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Griffin v. CitiMortgage, Inc.

United States District Court, N.D. Mississippi, Oxford Division

September 6, 2018

ANNIE Y. GRIFFIN and FREDERICK GRIFFIN PLAINTIFFS
v.
CITIMORTGAGE, INC., as successor in interest to ABN AMRO MORTGAGE GROUP, INC., JAUREGUI & LINDSEY, LLC, as trustee, GRANDVIEW LAKES HOMEOWNER'S ASSOCIATION, LLC, and ABC COMPANIES DEFENDANTS

          MEMORANDUM OPINION

          NEAL B. BIGGERS, JR., UNITED STATES DISTRICT JUDGE

         This cause comes before the court upon the plaintiffs' motion to remand. Upon due consideration of the motion, response, complaint, exhibits and applicable authority, the court is ready to rule.

         Factual and Procedural Background

         Plaintiffs Annie and Frederick Griffin purchased a house located in Walls, Mississippi on June 5, 2001. Plaintiffs ceased making their mortgage payments in late 2006. Defendant CitiMortgage is the current servicer for Plaintiffs' mortgage on the property. On May 23, 2018, Plaintiffs received a Notice of Foreclosure Sale which advised that CitiMortgage would hold a foreclosure sale of Plaintiffs' property on June 19, 2018.

         The aforementioned property is governed by Grandview Lakes Homeowner's Association, Inc. (“Grandview”) and is subject to certain Restrictive Covenants. The covenants were established on October 29, 1987. On December 28, 2005, Grandview attempted to amend the covenants so that the failure to pay HOA fees could be used to place a lien on properties located within the subdivision.

         Pursuant to the new amendments, Grandview filed a Complaint for Judicial Foreclosure against Plaintiffs in chancery court on December 18, 2016. Plaintiffs responded by challenging the validity of said amendments. The chancery court agreed with Plaintiffs and granted them partial summary judgment on the issue on September 2, 1014. The chancery matter is still pending.

         On June 11, 2018, Plaintiffs commenced the instant litigation in the Chancery Court of DeSoto County, Mississippi. Plaintiffs assert claims for breach of contract and wrongful foreclosure against CitiMortgage and various tort claims against Grandview. Plaintiffs also named Jauregui & Lindsey, LLC (“J&L”) and ABC Companies as defendants. CitiMortgage promptly removed the action to this court on the basis of diversity jurisdiction. Plaintiffs now move to remand.

         Standard for Removal and Remand

         “[A]ny civil action brought in a State court of which the district courts of the United States have original jurisdiction, may be removed by the defendant or defendants, to the district court of the United States for the district and division embracing the place where such action is pending.” 28 U.S.C. § 1441(a). A district court has “original jurisdiction of all civil actions where the matter in controversy exceeds the sum or value of $75, 000, exclusive of interest and costs, and is between . . . citizens of different States.” 28 U.S.C. § 1332(a)(1).

         “[R]emoval statutes are to be construed strictly against removal and in favor of remand.” Eastus v. Blue Bell Creameries, L.P., 97 F.3d 100, 106 (5th Cir. 1996) (citing Shamrock Oil & Gas Corp. v. Sheets, 313 U.S. 100, 108-09(1941)). “The intent of Congress drastically to restrict federal jurisdiction in controversies between citizens of different states has always been rigorously enforced by the court.” Garcia v. Koch Oil Co. of Texas, Inc., 351 F.3d 636, 638 (5th Cir. 2003) (quoting St. Paul Mercury Indem. Co. v. Red Cab Co., 303 U.S. 283, 288 (1938)).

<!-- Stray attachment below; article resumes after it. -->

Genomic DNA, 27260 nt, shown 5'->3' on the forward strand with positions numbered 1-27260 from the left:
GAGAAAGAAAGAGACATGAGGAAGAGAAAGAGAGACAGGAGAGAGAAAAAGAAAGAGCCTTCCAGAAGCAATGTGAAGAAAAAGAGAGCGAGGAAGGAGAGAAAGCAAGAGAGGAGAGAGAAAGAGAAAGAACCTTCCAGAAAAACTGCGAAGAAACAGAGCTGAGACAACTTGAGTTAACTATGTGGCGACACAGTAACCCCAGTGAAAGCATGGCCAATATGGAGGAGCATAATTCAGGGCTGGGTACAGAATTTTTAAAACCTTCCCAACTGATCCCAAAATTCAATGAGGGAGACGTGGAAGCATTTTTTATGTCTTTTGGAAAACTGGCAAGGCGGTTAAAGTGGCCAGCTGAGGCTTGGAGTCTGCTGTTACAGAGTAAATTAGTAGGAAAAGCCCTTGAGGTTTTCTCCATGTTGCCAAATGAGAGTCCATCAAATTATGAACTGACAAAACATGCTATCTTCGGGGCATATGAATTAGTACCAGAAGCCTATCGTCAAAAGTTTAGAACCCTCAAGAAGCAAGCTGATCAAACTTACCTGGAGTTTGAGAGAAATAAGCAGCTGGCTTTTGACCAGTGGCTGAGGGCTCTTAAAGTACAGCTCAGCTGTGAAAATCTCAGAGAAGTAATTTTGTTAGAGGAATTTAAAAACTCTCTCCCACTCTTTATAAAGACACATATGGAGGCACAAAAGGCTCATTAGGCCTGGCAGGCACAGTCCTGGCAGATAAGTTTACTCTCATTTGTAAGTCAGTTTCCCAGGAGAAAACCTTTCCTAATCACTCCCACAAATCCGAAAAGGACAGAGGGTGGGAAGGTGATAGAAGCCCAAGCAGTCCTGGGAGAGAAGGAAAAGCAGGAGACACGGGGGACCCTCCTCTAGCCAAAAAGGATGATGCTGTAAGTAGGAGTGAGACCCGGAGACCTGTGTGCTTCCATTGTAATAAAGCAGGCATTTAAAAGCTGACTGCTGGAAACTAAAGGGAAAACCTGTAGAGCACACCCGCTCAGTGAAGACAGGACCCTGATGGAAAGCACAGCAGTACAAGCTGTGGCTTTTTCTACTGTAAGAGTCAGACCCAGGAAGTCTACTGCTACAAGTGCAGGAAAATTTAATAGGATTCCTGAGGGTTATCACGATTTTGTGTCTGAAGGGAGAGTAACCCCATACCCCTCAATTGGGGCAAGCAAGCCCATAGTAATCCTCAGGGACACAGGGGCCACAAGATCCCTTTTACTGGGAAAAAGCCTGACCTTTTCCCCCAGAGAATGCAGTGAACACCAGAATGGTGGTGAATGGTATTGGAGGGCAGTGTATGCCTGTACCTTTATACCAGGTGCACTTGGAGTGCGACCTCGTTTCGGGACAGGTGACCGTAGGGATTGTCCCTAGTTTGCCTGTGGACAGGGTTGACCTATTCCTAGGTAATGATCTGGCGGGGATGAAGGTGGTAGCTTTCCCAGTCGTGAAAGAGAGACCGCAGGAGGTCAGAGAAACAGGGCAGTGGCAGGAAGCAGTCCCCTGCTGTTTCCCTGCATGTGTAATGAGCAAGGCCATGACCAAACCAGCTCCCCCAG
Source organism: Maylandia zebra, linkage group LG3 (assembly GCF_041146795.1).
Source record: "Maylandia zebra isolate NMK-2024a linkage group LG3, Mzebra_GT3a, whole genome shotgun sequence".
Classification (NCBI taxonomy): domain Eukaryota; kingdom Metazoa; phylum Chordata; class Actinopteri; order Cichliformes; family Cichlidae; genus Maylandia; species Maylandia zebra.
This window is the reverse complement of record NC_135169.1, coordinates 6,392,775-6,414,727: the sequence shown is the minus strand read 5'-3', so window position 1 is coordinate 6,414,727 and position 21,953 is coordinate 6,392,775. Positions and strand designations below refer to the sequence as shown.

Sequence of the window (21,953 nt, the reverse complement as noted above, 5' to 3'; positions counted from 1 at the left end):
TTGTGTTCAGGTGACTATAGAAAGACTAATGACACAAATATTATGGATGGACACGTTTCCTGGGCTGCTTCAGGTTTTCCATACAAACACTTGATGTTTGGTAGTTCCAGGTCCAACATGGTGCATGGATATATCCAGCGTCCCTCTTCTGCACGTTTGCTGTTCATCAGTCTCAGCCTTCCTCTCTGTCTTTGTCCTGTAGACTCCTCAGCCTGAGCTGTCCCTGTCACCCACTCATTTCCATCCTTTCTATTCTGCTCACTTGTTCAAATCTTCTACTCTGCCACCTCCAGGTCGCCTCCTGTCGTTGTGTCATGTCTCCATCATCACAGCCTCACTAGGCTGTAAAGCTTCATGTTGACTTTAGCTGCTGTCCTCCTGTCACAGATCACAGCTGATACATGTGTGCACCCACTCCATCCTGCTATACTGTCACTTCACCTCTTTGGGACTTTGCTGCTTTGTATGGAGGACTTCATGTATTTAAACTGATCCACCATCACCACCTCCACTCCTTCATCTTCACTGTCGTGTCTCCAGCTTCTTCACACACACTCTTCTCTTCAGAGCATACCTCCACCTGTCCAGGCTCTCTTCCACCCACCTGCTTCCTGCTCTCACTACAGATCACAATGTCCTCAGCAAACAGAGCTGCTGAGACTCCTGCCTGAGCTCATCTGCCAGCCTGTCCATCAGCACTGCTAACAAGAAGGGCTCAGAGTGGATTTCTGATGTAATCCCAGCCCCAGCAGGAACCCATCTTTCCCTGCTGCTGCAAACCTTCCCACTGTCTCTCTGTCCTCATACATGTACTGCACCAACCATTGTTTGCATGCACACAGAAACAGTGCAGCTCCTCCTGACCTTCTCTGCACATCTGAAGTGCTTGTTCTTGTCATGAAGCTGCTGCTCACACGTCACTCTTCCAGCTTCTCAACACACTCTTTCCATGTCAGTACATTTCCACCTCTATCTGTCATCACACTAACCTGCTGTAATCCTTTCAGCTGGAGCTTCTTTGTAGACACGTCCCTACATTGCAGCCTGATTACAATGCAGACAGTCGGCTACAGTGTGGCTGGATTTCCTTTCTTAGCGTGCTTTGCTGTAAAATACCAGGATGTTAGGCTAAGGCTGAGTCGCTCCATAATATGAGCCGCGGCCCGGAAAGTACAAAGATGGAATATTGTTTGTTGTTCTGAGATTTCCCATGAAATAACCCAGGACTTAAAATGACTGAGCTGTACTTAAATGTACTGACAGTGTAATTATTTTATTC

The removing party bears the burden of establishing the basis of diversity jurisdiction. Id., see also De Aguilar v. Boeing Co., 47 F.3d 1404, 1408 (5th Cir. 1995). Further, should the court have any doubts about its jurisdiction, “it should resolve those doubts by ordering a remand.” Dardeau v. West Orange-Grove Consolidated Independent School Dist., 43 F.Supp.2d 722, 730 (E.D. Tex. 1999) (citing Vasquez v. Alto Bonito Gravel Plant Corp., 56 F.3d 689, 694 (5th Cir. 1995)). In deciding a motion to remand, the court may, under certain circumstances, pierce the pleadings and consider “summary judgment-type evidence.” Davidson v. Georgia-Pacific, LLC¸819 F.3d 758, 765 (5th Cir. 2016).

         Analysis

         The parties concede that no federal question has been raised. Thus, for the court to have jurisdiction over this matter, it must be based on diversity of citizenship. In moving to remand, Plaintiffs argue that diversity jurisdiction does not exist because the parties are not completely diverse. Complete diversity “requires that all persons on one side of the controversy be citizens of different states than all persons on the other side.” McLaughlin v. Mississippi Power Co., 376 F.3d 344, 353 (5th Cir. 2004)(citing Harrison v. Prather, 404 F.2d 267, 272 (5th Cir. 1968)). Plaintiffs are citizens of Mississippi. Although CitiMortgage-a citizen of New York and Missouri-is diverse from Plaintiffs, Defendants J&L and Grandview are citizens of Mississippi.[1] Thus, unless some exception applies, the parties are not completely diverse, and this court lacks jurisdiction.

         CitiMortgage argues that the court may disregard the citizenship of J&L and Grandview because they have been improperly joined in this action to defeat federal jurisdiction. When a court's jurisdiction is premised on diversity jurisdiction, “[t]he improper joinder doctrine constitutes a narrow exception to the rule of complete diversity.” McDonal v. Abbott Laboratories, 408 F.3d 177, 183 (5th Cir. 2005). The removing party ...


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